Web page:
As you may or may not know I’m a big NBA fan. The league is as good as its ever been and has been fundamentally transforming the way the game is played for the last ten years or so. I’ve spent a fair amount of time trying to explain this to friends and now, thanks to Kevin Arnovitz and Kevin Pelton, I can just send them the article “How the NBA got its groove back.” In the piece, the Kevins spell out how much faster the league got over the last decade, starting with the D’Antoni/Nash. In fact, as the article explains, those 2004-05 Suns wouldn’t even be considered a fast team by today’s standards. “Back then, Phoenix’s 98.6 pace was more than a possession per game faster than that of any other NBA team. In 2017-18, the average team had 99.6 possessions per 48 minutes, and the Suns’ 2004-05 pace would have ranked 19th in the league.” It’s a fun time to be an NBA fan. (Honorable mention sports story has to go to The Ringer’s insane “The Curious Case of Bryan Colangelo and the Secret Twitter Account”.)

[“How the NBA got its groove back” – Kevin Arnovitz and Kevin Pelton – ESPN – May 24, 2018]


Society isn’t a perfect title for this category, but it gets at it. I’ve got two pieces here. The first comes from psychology professor Alison Gopnik (who shows up in the podcast list as well). Although not terribly wrong, I thought her review of Steven Pinker’s Enlightenment Now offered a really interesting rebuttal to the macro “everything is getting better” story. Gopnik opens the piece by stating her credentials: She’s a scientist, professor, and “card-carrying true believer in liberal Enlightenment values.” But she doesn’t think we can, or should, push aside local needs and values for the global:

The weakness of the book is that it doesn’t seriously consider the second part of the conversation—the human values that the young woman from the small town talks about. Our local, particular connections to just one specific family, community, place, or tradition can seem irrational. Why stay in one town instead of chasing better opportunities? Why feel compelled to sacrifice your own well-being to care for your profoundly disabled child or fragile, dying grandparent, when you would never do the same for a stranger? And yet, psychologically and philosophically, those attachments are as central to human life as the individualist, rationalist, universalist values of classic Enlightenment utilitarianism. If the case for reason, science, humanism, and progress is really going to be convincing—if it’s going to amount to more than preaching to the choir—it will have to speak to a wider spectrum of listeners, a more inclusive conception of flourishing, a broader palette of values.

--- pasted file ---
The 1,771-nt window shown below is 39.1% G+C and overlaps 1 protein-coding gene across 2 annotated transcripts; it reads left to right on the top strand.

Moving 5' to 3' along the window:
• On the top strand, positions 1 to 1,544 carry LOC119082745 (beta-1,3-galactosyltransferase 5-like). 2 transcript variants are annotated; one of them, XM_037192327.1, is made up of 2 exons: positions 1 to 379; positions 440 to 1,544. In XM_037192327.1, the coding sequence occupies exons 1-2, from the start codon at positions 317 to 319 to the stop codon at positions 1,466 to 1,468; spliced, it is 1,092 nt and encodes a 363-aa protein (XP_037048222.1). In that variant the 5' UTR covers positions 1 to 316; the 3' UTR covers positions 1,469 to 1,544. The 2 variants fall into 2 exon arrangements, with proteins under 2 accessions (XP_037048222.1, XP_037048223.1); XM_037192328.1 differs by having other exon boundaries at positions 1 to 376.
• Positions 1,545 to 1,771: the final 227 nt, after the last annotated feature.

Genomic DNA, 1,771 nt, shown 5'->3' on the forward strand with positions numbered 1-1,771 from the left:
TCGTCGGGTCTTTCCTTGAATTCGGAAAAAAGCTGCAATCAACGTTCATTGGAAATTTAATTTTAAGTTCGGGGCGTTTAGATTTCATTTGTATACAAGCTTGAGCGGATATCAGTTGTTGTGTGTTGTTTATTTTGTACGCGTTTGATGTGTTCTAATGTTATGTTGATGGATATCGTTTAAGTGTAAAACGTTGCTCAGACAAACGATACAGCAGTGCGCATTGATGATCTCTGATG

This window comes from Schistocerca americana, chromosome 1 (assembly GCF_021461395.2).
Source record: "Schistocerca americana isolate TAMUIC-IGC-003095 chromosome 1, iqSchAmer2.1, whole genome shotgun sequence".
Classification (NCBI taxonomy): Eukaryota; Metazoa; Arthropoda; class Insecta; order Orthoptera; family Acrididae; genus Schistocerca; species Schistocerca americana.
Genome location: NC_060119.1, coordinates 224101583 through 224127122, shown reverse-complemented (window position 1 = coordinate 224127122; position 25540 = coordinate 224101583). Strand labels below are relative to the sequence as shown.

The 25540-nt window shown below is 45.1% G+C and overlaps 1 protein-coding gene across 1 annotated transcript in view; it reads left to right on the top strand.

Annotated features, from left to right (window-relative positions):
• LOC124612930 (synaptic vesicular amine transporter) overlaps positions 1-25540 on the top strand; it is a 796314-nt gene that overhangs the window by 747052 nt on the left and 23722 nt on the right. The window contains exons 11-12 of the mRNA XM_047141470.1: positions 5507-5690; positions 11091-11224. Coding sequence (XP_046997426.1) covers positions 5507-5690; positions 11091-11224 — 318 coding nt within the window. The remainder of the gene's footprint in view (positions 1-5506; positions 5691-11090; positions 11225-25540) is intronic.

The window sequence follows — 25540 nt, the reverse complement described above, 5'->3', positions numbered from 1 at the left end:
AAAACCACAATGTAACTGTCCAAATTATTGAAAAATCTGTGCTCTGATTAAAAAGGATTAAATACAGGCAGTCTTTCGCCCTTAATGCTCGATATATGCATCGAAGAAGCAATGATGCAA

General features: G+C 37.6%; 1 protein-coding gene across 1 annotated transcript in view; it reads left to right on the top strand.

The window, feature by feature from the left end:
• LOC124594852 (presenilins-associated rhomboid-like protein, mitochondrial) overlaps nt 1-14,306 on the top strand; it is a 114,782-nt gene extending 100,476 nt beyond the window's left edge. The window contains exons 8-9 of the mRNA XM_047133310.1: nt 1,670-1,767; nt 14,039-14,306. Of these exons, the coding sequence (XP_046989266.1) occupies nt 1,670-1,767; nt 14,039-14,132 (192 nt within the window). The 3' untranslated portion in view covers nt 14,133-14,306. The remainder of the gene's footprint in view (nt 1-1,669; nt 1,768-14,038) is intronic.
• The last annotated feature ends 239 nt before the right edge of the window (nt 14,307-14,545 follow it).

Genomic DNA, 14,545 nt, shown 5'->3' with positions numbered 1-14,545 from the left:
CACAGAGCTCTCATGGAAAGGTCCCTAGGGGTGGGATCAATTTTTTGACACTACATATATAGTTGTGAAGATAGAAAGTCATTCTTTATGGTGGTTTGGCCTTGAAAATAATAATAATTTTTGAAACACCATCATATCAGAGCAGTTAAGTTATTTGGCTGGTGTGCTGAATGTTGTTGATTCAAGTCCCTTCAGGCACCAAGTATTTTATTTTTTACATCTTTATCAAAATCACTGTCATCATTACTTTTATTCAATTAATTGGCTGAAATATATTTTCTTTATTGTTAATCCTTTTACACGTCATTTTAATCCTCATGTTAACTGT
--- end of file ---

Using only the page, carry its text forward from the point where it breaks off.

In some ways there’s a similar theme in my pick for this category. “Pay the Homeless” is all about the local realities. It’s an argument against the idea that giving money to someone asking for it is somehow not good for the system as a whole or that individual specifically:

Yet on the whole, all the evidence, from the statistical to the spiritual, points in one direction: if you can give, you should give. It won’t solve the problems of mass homelessness or impoverishment. But it will improve someone’s life ever so slightly and briefly. “People are in dire straits and raising money for bare necessities,” Jerry Jones, policy director at the Inner City Law Center, told me. They might be trying to collect enough to pay for a room for the night. They might need bus fare or gas to get to an appointment.

[“Pay the Homeless” – Bryce Covert – Longreads – June, 2018]


I try to read just about anything Tim Harford writes. His ability to take complicated topics and simplify them are impressive and inspiring. Last year’s piece on Arrow’s impossibility theorem is something I still think about and his BBC Pop-Up Ideas series was absolutely amazing, particularly this episode on the idea of feral cities. This year his FT feature “Why big companies squander brilliant ideas” introduced me to the idea of architectural innovation, which I wrote about in some length in my Framework of the Day piece on Conway’s Law. If you enjoy the piece I would also suggest checking out the reading list, which includes links to all the source material.

[“Why big companies squander brilliant ideas” – Tim Harford – Financial Times – September 8, 2018]


There aren’t that many pieces that stood out in the world of politics for me this year. I suspect that’s because I actively avoided them (as opposed to last year). With that said, one writer and two pieces stood out for me this year.